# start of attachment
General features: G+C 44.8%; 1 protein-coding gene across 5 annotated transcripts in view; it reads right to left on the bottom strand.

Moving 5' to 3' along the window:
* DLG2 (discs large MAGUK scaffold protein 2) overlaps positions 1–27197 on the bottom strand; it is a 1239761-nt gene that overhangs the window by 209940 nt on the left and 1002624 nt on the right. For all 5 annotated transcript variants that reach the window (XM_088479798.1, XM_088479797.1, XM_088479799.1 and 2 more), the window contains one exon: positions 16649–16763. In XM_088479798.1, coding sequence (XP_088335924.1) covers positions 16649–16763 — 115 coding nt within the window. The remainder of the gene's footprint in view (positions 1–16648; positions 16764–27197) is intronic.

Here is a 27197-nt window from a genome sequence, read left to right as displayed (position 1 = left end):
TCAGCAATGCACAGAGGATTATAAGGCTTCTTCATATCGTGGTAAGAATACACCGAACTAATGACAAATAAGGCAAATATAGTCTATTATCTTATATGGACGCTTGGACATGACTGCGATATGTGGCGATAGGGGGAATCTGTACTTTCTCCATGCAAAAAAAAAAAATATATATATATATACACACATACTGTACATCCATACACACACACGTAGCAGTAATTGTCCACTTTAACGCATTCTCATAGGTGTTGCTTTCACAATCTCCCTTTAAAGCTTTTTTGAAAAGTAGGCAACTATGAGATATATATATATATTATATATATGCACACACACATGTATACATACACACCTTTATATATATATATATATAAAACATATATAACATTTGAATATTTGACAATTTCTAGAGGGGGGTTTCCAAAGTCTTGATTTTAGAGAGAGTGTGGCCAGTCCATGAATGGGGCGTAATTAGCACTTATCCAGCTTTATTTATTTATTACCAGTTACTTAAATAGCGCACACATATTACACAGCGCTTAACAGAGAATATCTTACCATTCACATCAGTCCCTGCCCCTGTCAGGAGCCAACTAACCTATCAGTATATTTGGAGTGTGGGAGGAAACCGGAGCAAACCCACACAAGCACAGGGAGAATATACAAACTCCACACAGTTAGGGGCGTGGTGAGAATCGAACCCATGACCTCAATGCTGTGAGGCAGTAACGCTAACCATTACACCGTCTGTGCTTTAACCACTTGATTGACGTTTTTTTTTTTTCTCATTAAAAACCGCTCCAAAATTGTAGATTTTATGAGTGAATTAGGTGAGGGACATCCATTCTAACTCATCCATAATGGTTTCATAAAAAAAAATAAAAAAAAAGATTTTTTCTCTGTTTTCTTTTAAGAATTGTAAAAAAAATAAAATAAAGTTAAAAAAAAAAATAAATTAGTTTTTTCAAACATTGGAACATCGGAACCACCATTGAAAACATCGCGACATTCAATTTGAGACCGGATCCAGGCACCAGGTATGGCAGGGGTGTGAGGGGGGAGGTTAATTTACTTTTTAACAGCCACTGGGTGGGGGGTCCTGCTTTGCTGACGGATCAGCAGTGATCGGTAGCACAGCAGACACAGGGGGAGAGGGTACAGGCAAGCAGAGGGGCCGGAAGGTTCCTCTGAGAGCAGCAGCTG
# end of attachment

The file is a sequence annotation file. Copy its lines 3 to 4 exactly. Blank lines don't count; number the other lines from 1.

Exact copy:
* DLG2 (discs large MAGUK scaffold protein 2) overlaps positions 1–27197 on the bottom strand; it is a 1239761-nt gene that overhangs the window by 209940 nt on the left and 1002624 nt on the right. For all 5 annotated transcript variants that reach the window (XM_088479798.1, XM_088479797.1, XM_088479799.1 and 2 more), the window contains one exon: positions 16649–16763. In XM_088479798.1, coding sequence (XP_088335924.1) covers positions 16649–16763 — 115 coding nt within the window. The remainder of the gene's footprint in view (positions 1–16648; positions 16764–27197) is intronic.

Here is a 27197-nt window from a genome sequence, read left to right as displayed (position 1 = left end):